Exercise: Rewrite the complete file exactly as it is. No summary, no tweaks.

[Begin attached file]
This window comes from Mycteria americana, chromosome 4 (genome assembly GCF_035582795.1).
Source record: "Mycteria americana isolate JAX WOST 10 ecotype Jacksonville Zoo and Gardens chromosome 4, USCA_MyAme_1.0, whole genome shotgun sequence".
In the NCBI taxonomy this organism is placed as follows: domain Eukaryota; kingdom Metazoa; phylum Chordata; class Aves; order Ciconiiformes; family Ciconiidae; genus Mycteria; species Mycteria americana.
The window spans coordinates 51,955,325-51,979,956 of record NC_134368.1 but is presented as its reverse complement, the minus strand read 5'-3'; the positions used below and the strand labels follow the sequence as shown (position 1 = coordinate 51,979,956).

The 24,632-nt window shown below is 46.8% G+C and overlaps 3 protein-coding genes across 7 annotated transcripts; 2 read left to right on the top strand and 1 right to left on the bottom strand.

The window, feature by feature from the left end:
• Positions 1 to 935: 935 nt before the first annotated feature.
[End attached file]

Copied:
This window comes from Mycteria americana, chromosome 4 (genome assembly GCF_035582795.1).
Source record: "Mycteria americana isolate JAX WOST 10 ecotype Jacksonville Zoo and Gardens chromosome 4, USCA_MyAme_1.0, whole genome shotgun sequence".
In the NCBI taxonomy this organism is placed as follows: domain Eukaryota; kingdom Metazoa; phylum Chordata; class Aves; order Ciconiiformes; family Ciconiidae; genus Mycteria; species Mycteria americana.
The window spans coordinates 51,955,325-51,979,956 of record NC_134368.1 but is presented as its reverse complement, the minus strand read 5'-3'; the positions used below and the strand labels follow the sequence as shown (position 1 = coordinate 51,979,956).

The 24,632-nt window shown below is 46.8% G+C and overlaps 3 protein-coding genes across 7 annotated transcripts; 2 read left to right on the top strand and 1 right to left on the bottom strand.

The window, feature by feature from the left end:
• Positions 1 to 935: 935 nt before the first annotated feature.